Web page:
Saturday, January 22nd, marked Dar Williams’ fourth performance at Landmark on Main Street. I’ve had the good fortune of reviewing most, if not all, of those previous concerts, and like those, this one highlighted the intelligence, creativity, and, yes, wackiness, of the wonderful Williams.
Dar Williams is clearly filled with many passions and interests, which she shared with the rapt audience in between songs. She spoke, for example, about things as varied as a Hudson Valley restoration project, the infamous Stanley Milgam experiment, Greek mythology, and the importance of hippies. You know that old question “if you could have lunch with anyone, living or dead, who would it be?” Dar Williams is very high up on my list (along with Dr. Seuss and Henry VIII).
Williams was accompanied by piano and keyboard player, Bryn Roberts, who played both Landmark’s beautiful Steinway and a keyboard set on top of it – sometimes simultaneously. The addition of Roberts added fullness to Williams’ acoustic guitar, plus Roberts sang backup – a nice touch.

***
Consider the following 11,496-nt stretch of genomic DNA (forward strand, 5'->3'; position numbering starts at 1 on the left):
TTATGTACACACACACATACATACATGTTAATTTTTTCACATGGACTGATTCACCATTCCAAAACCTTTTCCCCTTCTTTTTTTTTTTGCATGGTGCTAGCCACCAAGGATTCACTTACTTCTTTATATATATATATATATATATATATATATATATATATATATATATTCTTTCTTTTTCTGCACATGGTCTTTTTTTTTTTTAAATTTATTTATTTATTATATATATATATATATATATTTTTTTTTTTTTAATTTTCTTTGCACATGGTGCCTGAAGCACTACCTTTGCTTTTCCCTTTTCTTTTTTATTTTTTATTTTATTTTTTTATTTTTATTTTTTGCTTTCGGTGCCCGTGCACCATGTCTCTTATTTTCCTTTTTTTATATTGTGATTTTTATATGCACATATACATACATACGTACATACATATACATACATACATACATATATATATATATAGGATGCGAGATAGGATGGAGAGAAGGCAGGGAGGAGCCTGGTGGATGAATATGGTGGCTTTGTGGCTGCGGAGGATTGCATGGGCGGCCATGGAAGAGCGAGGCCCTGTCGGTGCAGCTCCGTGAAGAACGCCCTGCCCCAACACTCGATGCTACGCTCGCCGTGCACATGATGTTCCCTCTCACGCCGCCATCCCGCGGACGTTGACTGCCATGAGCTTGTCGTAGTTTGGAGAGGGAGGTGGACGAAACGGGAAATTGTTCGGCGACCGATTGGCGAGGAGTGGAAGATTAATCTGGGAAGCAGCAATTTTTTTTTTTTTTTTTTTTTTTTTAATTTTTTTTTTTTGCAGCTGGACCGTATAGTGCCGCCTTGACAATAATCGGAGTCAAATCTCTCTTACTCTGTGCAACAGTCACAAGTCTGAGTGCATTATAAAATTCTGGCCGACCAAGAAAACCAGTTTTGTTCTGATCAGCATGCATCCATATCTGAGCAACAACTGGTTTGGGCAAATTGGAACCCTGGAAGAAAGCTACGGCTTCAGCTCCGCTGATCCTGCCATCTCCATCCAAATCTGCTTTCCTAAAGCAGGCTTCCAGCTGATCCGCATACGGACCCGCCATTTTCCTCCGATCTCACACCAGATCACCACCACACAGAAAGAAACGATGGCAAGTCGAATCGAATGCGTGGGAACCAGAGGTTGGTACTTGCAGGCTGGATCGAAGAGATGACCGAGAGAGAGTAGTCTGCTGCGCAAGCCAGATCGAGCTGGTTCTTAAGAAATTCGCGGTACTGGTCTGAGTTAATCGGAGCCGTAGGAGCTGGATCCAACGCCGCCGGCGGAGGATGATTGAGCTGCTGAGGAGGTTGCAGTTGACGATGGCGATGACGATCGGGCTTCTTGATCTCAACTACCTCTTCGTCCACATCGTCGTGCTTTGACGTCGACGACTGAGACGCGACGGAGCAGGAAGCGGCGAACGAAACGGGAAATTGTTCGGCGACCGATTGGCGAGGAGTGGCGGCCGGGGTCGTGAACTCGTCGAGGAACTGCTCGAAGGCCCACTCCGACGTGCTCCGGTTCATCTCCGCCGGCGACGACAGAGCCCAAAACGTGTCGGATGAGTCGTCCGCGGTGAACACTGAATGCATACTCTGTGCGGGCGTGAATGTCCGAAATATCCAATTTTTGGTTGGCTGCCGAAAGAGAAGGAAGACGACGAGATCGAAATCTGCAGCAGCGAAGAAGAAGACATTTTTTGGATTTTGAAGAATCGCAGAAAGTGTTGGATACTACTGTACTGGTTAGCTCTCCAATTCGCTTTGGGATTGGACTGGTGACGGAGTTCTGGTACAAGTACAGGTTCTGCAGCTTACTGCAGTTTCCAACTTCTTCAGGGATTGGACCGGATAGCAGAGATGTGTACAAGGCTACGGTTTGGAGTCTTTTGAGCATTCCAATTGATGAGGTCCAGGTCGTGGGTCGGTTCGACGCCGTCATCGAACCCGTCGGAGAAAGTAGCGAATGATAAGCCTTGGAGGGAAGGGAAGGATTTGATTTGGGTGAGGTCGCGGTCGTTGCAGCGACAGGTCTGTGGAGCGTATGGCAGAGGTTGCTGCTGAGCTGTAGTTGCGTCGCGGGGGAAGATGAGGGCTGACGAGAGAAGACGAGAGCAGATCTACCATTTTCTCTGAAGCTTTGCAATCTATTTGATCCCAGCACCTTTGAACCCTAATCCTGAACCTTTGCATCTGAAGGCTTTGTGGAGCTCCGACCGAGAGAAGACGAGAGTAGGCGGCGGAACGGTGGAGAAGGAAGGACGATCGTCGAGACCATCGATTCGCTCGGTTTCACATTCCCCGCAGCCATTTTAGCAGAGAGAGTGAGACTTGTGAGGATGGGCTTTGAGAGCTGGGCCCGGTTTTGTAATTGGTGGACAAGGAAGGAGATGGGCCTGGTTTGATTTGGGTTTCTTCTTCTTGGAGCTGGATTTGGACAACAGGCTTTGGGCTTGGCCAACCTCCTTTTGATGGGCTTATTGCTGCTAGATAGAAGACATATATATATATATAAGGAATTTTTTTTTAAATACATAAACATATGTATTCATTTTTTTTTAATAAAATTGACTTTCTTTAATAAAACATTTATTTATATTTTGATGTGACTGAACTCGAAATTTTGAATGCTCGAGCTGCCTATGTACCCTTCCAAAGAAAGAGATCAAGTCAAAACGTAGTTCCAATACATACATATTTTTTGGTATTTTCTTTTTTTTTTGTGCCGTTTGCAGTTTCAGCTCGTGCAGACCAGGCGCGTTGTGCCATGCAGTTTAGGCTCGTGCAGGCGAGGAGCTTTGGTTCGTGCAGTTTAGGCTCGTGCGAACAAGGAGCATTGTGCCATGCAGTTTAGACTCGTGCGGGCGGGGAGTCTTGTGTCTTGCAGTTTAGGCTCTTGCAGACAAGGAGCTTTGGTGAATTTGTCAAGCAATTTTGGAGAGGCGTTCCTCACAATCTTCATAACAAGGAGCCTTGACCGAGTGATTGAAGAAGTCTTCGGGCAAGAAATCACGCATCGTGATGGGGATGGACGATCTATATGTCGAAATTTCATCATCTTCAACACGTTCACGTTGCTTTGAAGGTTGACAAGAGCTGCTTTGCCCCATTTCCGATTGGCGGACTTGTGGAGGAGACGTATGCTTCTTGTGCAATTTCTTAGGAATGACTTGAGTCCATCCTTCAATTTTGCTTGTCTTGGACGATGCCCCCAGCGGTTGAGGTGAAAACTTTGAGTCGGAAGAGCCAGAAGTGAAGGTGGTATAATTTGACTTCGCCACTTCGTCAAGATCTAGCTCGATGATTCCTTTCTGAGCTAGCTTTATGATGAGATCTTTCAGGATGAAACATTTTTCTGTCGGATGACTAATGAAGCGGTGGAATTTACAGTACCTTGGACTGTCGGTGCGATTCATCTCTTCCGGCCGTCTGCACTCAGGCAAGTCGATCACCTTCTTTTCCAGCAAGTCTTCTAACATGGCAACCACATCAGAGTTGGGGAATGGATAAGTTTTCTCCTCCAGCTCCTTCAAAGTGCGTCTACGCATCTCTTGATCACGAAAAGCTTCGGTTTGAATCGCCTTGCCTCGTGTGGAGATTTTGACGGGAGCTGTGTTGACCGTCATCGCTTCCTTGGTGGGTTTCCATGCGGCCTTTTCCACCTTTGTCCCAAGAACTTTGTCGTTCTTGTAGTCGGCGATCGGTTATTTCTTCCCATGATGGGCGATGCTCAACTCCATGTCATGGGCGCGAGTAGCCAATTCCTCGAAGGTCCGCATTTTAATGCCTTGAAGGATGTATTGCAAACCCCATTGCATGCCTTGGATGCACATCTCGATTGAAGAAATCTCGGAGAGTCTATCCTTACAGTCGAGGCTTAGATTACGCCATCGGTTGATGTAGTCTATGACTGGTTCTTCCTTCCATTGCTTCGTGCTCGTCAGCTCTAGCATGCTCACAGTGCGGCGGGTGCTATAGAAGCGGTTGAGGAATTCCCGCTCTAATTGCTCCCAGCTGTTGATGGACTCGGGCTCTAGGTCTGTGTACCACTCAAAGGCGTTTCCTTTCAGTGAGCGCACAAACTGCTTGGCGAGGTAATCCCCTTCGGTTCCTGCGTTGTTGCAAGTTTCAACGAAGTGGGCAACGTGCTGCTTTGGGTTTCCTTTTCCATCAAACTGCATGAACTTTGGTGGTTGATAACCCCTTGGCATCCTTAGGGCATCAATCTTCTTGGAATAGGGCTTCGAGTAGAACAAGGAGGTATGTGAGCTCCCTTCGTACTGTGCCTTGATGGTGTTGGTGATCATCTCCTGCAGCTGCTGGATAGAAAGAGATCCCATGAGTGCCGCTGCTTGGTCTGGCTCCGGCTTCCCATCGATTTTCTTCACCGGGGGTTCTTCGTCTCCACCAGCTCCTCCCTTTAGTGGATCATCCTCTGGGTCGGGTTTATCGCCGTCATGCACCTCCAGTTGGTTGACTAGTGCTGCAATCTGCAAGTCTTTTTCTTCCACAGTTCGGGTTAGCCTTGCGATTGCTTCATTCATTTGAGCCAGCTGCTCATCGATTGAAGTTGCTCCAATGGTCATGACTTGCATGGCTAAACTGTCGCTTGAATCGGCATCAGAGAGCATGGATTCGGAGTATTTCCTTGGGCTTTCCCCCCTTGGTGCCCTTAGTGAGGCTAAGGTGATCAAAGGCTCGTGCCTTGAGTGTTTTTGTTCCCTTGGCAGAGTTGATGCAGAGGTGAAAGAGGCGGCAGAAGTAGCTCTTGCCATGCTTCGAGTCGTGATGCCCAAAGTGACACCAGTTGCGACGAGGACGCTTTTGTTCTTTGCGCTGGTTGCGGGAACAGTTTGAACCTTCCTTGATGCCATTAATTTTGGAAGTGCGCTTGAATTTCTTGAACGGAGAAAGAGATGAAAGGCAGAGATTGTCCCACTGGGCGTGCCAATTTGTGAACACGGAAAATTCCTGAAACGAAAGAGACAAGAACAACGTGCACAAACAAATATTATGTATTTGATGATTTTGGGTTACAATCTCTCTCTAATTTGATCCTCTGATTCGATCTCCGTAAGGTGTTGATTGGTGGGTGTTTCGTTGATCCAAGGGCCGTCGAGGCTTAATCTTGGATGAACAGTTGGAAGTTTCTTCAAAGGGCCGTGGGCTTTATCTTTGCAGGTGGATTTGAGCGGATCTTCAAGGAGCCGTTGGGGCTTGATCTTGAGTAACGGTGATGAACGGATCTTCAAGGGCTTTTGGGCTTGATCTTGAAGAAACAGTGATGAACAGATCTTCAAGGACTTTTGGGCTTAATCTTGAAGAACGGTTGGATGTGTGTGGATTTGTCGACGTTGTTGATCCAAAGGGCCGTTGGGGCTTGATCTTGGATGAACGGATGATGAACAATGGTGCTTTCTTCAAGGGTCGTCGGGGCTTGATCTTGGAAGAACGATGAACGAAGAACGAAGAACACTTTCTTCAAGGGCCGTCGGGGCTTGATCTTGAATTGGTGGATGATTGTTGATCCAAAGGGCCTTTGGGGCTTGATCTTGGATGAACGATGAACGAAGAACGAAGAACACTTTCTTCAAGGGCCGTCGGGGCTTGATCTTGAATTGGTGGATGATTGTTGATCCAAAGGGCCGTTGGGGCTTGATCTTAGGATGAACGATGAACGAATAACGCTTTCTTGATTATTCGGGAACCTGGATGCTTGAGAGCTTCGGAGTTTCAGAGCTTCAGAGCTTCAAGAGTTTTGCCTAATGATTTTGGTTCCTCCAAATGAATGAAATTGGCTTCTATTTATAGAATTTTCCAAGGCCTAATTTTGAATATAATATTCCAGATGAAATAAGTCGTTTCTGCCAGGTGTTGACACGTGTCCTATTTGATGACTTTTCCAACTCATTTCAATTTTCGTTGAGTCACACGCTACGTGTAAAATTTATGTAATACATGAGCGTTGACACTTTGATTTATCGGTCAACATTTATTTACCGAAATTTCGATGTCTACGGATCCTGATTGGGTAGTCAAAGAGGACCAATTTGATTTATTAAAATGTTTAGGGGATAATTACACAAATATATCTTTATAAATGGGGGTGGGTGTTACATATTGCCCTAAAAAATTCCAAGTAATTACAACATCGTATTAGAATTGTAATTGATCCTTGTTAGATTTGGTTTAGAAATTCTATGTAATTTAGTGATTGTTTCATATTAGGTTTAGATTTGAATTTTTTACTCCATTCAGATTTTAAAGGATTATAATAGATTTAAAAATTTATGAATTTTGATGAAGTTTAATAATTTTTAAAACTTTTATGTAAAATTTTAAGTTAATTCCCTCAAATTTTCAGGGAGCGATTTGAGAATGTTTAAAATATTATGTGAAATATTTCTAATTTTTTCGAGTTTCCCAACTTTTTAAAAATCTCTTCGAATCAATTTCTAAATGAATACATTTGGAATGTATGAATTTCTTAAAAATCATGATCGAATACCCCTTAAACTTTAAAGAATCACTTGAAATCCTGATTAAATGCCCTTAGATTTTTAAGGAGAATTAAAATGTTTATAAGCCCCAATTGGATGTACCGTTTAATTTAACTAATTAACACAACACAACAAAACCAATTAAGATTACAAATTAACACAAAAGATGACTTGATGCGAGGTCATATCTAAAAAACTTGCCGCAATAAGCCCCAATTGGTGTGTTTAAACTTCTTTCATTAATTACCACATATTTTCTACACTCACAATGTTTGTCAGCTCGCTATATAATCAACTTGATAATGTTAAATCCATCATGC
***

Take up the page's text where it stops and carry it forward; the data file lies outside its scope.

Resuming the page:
She began with a song from her 2012 CD, In The Time of Gods – “The Light and Me.” – and over the course of the evening would play several more from this CD, including “I Am the One Who Will Remember Everything,” “Crystal Creek,” “I Will Free Myself,” and “Storm King.” Williams also talked about the fact that she was celebrating the 20th anniversary of the release of The Honesty Room, her breakout CD, and performed several songs from it, including a wonderful rendition of “The Babysitter’s Here.”
Standouts from Williams’ set included an energetic performance of “Buzzer,” a song based on the Stanley Milgrim experiment where study participants were asked by an authority figure to do something against their conscience (give someone an electric shock by pressing a buzzer). I can think of no other songwriter besides Dar Williams who would even consider writing a song on such a topic. This is what makes Williams so special. Other highlights were a rousing version of “Mercy of the Fallen,” and a lovely rendition of “The Beauty of the Rain,” from the CD of the same name. Roberts’ keyboard embellishments were particularly excellent, and he managed to get a wonderful Hammond B3 organ sound that was so realistic, I could see it onstage when I closed my eyes.
Williams closed her performance with “Storm King,” written for the great Pete Seeger. (Sadly, Seeger, who inspired Williams and a legion of other folk singers, passed away early this morning. Williams’ song will remain a beautiful tribute to a beautiful man). For her encore, Williams returned to the stage to do a solo guitar version of “When I Was a Boy,” bringing tears to many in the audience.
The sold-out show was part of the Fabulous Folk series at Landmark on Main Street.
♫ Read review of Dar Williams 2010 performance, “Dar Williams Brings Smart Songwriting to Landmark.”